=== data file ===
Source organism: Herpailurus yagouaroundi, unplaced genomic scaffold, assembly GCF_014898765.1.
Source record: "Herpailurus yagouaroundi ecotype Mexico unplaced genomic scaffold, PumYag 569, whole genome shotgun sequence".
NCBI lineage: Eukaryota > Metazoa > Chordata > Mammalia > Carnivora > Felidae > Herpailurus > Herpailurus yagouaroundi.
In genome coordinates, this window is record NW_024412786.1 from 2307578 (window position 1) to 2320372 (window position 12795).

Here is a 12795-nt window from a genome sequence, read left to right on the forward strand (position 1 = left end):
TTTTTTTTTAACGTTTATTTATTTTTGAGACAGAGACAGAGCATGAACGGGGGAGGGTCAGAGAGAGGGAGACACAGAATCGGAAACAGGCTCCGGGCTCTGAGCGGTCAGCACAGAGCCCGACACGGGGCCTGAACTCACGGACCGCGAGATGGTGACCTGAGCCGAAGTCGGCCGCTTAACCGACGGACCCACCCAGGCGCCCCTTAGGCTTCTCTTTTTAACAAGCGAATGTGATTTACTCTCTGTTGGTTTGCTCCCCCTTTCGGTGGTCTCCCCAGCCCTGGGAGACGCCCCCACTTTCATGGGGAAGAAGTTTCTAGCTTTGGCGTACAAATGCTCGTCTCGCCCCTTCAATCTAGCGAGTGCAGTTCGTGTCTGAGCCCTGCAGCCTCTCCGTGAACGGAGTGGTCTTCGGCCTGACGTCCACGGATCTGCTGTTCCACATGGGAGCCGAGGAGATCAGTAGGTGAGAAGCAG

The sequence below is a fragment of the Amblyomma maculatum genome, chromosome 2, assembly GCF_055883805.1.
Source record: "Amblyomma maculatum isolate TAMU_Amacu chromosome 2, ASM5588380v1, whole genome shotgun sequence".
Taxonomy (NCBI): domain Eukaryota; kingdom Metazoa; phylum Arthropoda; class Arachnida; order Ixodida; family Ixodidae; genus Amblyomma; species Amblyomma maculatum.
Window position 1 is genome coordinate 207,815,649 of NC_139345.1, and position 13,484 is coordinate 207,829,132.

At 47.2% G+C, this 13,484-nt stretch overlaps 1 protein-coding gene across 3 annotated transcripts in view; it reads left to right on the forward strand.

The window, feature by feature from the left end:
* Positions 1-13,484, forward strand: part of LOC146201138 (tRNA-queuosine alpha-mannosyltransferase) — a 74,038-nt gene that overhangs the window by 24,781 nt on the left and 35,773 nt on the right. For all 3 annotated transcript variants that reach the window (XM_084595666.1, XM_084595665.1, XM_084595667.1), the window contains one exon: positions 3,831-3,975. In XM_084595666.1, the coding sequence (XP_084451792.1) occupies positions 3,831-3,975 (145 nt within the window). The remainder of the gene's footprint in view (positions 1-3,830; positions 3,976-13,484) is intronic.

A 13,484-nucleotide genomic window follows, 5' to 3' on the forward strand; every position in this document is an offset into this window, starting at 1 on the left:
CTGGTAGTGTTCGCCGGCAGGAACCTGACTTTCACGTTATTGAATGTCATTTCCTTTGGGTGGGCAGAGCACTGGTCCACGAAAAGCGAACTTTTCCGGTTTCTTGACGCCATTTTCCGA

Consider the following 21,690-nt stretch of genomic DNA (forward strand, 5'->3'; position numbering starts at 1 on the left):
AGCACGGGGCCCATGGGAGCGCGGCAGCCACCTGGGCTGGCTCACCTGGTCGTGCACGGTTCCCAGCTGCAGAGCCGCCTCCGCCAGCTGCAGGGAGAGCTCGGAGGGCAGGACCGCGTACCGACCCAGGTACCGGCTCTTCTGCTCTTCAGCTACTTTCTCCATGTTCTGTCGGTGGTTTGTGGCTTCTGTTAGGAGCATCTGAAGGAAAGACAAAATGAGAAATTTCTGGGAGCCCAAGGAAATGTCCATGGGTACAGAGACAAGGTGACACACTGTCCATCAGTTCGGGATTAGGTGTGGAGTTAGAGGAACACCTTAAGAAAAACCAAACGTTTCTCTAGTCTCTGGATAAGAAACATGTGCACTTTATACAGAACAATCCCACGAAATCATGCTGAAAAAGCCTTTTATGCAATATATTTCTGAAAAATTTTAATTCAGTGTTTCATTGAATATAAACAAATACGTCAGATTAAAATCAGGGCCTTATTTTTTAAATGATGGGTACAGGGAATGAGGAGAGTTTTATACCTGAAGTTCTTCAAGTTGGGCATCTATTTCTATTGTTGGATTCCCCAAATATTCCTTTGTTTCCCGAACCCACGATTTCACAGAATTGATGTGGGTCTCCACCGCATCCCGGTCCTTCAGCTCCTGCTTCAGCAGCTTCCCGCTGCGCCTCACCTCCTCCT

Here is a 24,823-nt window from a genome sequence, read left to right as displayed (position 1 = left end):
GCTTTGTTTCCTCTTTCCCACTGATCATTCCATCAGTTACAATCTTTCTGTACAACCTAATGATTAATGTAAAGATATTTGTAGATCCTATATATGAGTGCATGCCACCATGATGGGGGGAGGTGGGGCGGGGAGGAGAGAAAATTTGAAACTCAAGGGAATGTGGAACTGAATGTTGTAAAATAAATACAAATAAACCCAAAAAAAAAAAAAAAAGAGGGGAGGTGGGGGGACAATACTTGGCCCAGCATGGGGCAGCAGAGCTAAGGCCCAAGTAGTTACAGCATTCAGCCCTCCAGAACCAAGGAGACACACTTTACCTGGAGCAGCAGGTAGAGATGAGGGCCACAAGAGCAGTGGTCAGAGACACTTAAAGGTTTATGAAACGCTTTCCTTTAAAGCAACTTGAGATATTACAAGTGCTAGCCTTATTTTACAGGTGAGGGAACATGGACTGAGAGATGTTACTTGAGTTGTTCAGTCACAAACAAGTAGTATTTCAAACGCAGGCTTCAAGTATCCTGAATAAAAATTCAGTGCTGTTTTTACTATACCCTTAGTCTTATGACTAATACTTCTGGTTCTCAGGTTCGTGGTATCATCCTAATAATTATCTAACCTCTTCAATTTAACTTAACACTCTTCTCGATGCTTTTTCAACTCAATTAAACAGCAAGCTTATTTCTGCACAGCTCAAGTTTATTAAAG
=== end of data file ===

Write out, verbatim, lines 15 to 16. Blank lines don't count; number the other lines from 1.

CTGGTAGTGTTCGCCGGCAGGAACCTGACTTTCACGTTATTGAATGTCATTTCCTTTGGGTGGGCAGAGCACTGGTCCACGAAAAGCGAACTTTTCCGGTTTCTTGACGCCATTTTCCGA

Consider the following 21,690-nt stretch of genomic DNA (forward strand, 5'->3'; position numbering starts at 1 on the left):